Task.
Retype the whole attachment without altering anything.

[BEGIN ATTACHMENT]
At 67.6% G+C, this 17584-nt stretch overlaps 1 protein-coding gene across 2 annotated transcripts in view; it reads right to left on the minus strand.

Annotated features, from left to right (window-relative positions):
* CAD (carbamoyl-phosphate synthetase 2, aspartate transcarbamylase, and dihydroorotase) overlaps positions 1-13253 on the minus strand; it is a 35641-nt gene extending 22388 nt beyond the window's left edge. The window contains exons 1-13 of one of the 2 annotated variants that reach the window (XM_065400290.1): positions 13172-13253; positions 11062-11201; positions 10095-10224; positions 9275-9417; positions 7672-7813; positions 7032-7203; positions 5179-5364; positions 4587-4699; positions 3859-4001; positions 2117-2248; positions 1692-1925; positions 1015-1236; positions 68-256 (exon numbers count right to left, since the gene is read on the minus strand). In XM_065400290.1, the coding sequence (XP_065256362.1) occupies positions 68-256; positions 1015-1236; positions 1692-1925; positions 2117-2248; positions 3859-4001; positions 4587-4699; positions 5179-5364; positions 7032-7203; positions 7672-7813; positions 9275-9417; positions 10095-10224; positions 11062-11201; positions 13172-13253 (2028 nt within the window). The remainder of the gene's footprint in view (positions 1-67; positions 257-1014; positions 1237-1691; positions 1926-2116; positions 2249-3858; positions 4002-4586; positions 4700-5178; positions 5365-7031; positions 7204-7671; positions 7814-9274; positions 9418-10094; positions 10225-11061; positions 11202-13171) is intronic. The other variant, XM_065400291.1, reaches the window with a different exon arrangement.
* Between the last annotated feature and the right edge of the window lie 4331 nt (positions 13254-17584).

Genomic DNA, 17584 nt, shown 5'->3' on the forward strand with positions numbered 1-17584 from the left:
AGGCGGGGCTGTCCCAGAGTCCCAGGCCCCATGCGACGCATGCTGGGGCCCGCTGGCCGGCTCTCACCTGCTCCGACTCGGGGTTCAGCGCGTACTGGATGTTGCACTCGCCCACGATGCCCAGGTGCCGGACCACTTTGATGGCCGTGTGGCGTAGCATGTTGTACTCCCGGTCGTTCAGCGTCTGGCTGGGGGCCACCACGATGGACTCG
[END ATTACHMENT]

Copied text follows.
At 67.6% G+C, this 17584-nt stretch overlaps 1 protein-coding gene across 2 annotated transcripts in view; it reads right to left on the minus strand.

Annotated features, from left to right (window-relative positions):
* CAD (carbamoyl-phosphate synthetase 2, aspartate transcarbamylase, and dihydroorotase) overlaps positions 1-13253 on the minus strand; it is a 35641-nt gene extending 22388 nt beyond the window's left edge. The window contains exons 1-13 of one of the 2 annotated variants that reach the window (XM_065400290.1): positions 13172-13253; positions 11062-11201; positions 10095-10224; positions 9275-9417; positions 7672-7813; positions 7032-7203; positions 5179-5364; positions 4587-4699; positions 3859-4001; positions 2117-2248; positions 1692-1925; positions 1015-1236; positions 68-256 (exon numbers count right to left, since the gene is read on the minus strand). In XM_065400290.1, the coding sequence (XP_065256362.1) occupies positions 68-256; positions 1015-1236; positions 1692-1925; positions 2117-2248; positions 3859-4001; positions 4587-4699; positions 5179-5364; positions 7032-7203; positions 7672-7813; positions 9275-9417; positions 10095-10224; positions 11062-11201; positions 13172-13253 (2028 nt within the window). The remainder of the gene's footprint in view (positions 1-67; positions 257-1014; positions 1237-1691; positions 1926-2116; positions 2249-3858; positions 4002-4586; positions 4700-5178; positions 5365-7031; positions 7204-7671; positions 7814-9274; positions 9418-10094; positions 10225-11061; positions 11202-13171) is intronic. The other variant, XM_065400291.1, reaches the window with a different exon arrangement.
* Between the last annotated feature and the right edge of the window lie 4331 nt (positions 13254-17584).

Genomic DNA, 17584 nt, shown 5'->3' on the forward strand with positions numbered 1-17584 from the left:
AGGCGGGGCTGTCCCAGAGTCCCAGGCCCCATGCGACGCATGCTGGGGCCCGCTGGCCGGCTCTCACCTGCTCCGACTCGGGGTTCAGCGCGTACTGGATGTTGCACTCGCCCACGATGCCCAGGTGCCGGACCACTTTGATGGCCGTGTGGCGTAGCATGTTGTACTCCCGGTCGTTCAGCGTCTGGCTGGGGGCCACCACGATGGACTCG